UC San Diego Health Begins Treating Multiple Myeloma with CAR T-cell Therapy

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Following the Food and Drug Administration’s approval, UC San Diego Health is the first designated medical center in San Diego certified to offer a new immunotherapy treatment of multiple myeloma outside of a clinical trial.

The new immunotherapy is a B-cell maturation antigen (BCMA) directed chimeric antigen receptor (CAR) T-cell therapy, and UC San Diego Health is preparing to treat its first patient this month.

Multiple myeloma is a cancer of blood plasma cells in which the body’s T-cells and B-cells become cancerous and multiply. According to the National Cancer Institute, nearly 35,000 Americans will be diagnosed with multiple myeloma in 2021, and treatment options are limited.

“We believe the future of cancer care is in cellular therapy and this is a huge advancement for patients who have very limited treatment options left,” said Dimitrios Tzachanis, MD, PhD, hematologist and medical oncologist with Moores Cancer Center at UC San Diego Health. “We are the first in San Diego and one of the first in the country to begin this form of treatment, and we are so proud to be able to make a difference in the lives of many patients facing this disease.”

BCMA CAR T-cell therapy uses the patient’s own T-cells, a type of white blood cell, to target and kill the myeloma cancer cells. The T-cells are extracted from a patient’s blood, genetically modified to introduce a vector that recognizes an antigen on the myeloma cells, grown in large numbers in a laboratory, and then infused back into the patient.

According to Tzachanis, the response rate is extremely promising.

“In the clinical trial, the overall response rate in patients was 73 percent, which is a very impressive result for patients with multiply relapsed myeloma,” said Tzachanis. “Additionally, 33 percent had a complete response, which means their cancer became undetectable.”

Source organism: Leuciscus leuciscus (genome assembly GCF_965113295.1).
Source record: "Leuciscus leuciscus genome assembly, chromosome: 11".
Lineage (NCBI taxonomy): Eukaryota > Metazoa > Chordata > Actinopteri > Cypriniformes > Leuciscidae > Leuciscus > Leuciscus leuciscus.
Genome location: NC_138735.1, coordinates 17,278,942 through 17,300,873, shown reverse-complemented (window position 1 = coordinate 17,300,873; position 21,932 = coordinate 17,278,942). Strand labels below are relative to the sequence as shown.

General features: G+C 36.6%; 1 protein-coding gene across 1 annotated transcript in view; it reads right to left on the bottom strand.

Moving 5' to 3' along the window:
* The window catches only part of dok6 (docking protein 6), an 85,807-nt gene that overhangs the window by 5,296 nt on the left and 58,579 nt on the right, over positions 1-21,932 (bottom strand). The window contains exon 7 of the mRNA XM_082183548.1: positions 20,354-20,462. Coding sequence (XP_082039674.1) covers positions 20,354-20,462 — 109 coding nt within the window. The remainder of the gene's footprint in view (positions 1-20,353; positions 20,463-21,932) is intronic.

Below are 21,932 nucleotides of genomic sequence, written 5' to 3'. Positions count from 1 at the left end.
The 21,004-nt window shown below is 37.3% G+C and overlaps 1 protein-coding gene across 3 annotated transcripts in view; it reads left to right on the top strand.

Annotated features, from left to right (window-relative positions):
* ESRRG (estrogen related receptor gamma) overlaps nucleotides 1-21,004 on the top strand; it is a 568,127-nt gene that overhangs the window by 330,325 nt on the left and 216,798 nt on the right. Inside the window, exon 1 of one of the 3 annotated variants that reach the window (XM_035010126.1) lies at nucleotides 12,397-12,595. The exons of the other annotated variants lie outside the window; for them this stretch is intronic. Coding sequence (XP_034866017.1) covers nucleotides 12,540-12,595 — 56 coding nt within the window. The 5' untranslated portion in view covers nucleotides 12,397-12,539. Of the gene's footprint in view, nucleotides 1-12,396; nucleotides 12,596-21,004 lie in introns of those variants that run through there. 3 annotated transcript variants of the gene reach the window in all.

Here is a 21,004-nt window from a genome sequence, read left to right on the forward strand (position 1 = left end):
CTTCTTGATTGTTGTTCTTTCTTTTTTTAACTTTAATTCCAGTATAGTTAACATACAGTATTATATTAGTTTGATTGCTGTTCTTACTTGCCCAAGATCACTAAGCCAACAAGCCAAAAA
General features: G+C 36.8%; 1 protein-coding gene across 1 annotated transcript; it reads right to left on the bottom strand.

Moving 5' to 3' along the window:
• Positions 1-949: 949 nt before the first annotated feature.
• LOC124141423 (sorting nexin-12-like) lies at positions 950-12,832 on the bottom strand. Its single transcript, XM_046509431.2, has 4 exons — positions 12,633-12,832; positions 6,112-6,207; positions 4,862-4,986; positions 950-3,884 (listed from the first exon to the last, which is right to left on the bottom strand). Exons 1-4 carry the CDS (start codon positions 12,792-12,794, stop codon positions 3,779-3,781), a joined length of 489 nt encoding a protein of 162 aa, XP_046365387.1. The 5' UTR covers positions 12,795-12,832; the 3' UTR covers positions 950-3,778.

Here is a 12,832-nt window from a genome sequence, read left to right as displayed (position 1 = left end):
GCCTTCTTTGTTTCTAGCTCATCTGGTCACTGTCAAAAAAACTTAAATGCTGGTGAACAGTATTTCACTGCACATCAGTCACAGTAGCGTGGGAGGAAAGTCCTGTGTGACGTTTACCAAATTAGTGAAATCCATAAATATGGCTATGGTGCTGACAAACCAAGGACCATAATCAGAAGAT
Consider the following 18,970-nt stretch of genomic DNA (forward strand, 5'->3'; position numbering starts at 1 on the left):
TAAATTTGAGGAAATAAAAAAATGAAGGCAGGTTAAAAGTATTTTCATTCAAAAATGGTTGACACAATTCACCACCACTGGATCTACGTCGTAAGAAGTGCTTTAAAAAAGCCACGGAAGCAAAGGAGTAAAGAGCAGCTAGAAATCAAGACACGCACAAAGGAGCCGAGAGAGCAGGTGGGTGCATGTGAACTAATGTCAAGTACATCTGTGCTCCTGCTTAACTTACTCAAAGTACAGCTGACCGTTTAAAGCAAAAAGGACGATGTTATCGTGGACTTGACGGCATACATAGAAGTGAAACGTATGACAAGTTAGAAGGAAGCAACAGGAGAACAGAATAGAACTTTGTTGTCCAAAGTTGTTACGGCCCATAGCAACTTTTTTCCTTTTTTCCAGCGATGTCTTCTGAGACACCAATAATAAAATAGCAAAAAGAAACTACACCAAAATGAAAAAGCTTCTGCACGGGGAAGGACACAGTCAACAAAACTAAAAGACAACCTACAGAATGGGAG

For patients who qualify, treatment involves one dose of the BCMA CAR T-cell therapy, which can extend the life of patients — some of whom would otherwise be admitted for hospice care — by months and potentially years.

Research for CAR T-cell therapy isn’t new for scientists and physicians at UC San Diego Health. In fact, a team of researchers at UC San Diego School of Medicine led efforts in a research study that first looked at CAR T-cell therapy for lymphoma in 2016, which became the framework for treatment options being used today.

“We’re one of the few places in the country that is actively designing our own immunotherapies and CAR T-cells,” said Tzachanis. “I hope this gives people a sense of relief to know that they’re living in an area where the best and most advanced treatment options are available because of the incredible research being conducted at UC San Diego.”

Since 2018, UC San Diego Health has treated 43 patients with FDA-approved CAR T-cell therapy for certain types of non-Hodgkin lymphomas, more than any other institution in San Diego. There are currently multiple clinical trials open at UC San Diego Health for other CAR T-cell therapies.

For more information about clinical trials at UC San Diego Health, visit clinicaltrials.ucsd.edu.



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